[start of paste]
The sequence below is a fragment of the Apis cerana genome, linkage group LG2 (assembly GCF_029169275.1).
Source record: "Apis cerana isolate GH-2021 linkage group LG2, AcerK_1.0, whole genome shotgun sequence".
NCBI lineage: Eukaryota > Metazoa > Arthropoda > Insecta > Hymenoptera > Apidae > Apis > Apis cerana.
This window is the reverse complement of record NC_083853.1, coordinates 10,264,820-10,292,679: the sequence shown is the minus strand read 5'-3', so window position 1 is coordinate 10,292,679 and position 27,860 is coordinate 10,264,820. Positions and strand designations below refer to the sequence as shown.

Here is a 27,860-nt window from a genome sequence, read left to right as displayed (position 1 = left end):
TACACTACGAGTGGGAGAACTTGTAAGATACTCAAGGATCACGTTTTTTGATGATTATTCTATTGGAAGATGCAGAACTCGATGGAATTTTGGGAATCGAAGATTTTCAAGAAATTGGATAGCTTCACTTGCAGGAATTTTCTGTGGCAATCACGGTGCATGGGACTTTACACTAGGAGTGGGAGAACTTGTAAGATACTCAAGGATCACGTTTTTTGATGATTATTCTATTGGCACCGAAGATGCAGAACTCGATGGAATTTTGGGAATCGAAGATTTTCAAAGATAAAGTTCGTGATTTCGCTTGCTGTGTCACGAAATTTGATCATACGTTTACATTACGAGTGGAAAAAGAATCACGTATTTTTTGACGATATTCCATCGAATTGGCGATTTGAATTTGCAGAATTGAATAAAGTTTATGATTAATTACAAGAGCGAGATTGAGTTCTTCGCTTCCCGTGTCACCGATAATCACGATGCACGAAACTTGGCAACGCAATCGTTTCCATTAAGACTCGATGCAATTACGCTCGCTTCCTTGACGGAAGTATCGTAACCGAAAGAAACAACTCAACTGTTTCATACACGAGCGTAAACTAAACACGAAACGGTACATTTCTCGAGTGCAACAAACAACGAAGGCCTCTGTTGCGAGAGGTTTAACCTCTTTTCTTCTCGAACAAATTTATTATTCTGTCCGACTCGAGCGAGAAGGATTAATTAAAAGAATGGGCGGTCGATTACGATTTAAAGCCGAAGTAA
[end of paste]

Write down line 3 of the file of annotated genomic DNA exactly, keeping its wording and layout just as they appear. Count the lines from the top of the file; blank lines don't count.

NCBI lineage: Eukaryota > Metazoa > Arthropoda > Insecta > Hymenoptera > Apidae > Apis > Apis cerana.